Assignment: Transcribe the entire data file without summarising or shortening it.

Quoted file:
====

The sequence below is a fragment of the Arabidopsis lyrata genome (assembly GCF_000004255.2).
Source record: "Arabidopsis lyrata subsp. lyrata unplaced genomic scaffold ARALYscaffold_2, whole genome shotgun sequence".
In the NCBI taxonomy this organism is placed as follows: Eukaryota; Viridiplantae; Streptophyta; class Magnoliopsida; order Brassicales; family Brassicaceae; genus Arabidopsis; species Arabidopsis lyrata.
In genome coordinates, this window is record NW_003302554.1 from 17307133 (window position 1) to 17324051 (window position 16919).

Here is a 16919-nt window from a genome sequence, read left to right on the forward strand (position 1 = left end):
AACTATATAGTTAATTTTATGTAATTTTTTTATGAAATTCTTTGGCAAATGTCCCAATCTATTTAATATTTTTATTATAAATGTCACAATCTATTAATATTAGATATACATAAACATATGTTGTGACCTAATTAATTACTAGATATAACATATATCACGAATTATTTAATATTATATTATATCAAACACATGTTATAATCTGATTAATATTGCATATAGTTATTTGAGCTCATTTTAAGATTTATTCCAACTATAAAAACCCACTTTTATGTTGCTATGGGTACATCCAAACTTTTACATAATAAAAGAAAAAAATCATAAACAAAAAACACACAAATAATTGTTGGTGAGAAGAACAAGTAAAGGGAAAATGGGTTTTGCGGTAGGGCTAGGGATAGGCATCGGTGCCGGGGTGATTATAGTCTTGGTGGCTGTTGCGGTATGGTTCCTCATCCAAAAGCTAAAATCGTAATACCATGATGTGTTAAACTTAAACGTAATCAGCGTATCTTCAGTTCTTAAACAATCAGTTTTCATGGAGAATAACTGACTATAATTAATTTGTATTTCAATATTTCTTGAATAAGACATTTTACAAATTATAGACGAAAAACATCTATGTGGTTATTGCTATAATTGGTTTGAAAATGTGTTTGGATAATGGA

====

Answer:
The sequence below is a fragment of the Arabidopsis lyrata genome (assembly GCF_000004255.2).
Source record: "Arabidopsis lyrata subsp. lyrata unplaced genomic scaffold ARALYscaffold_2, whole genome shotgun sequence".
In the NCBI taxonomy this organism is placed as follows: Eukaryota; Viridiplantae; Streptophyta; class Magnoliopsida; order Brassicales; family Brassicaceae; genus Arabidopsis; species Arabidopsis lyrata.
In genome coordinates, this window is record NW_003302554.1 from 17307133 (window position 1) to 17324051 (window position 16919).

Here is a 16919-nt window from a genome sequence, read left to right on the forward strand (position 1 = left end):
AACTATATAGTTAATTTTATGTAATTTTTTTATGAAATTCTTTGGCAAATGTCCCAATCTATTTAATATTTTTATTATAAATGTCACAATCTATTAATATTAGATATACATAAACATATGTTGTGACCTAATTAATTACTAGATATAACATATATCACGAATTATTTAATATTATATTATATCAAACACATGTTATAATCTGATTAATATTGCATATAGTTATTTGAGCTCATTTTAAGATTTATTCCAACTATAAAAACCCACTTTTATGTTGCTATGGGTACATCCAAACTTTTACATAATAAAAGAAAAAAATCATAAACAAAAAACACACAAATAATTGTTGGTGAGAAGAACAAGTAAAGGGAAAATGGGTTTTGCGGTAGGGCTAGGGATAGGCATCGGTGCCGGGGTGATTATAGTCTTGGTGGCTGTTGCGGTATGGTTCCTCATCCAAAAGCTAAAATCGTAATACCATGATGTGTTAAACTTAAACGTAATCAGCGTATCTTCAGTTCTTAAACAATCAGTTTTCATGGAGAATAACTGACTATAATTAATTTGTATTTCAATATTTCTTGAATAAGACATTTTACAAATTATAGACGAAAAACATCTATGTGGTTATTGCTATAATTGGTTTGAAAATGTGTTTGGATAATGGA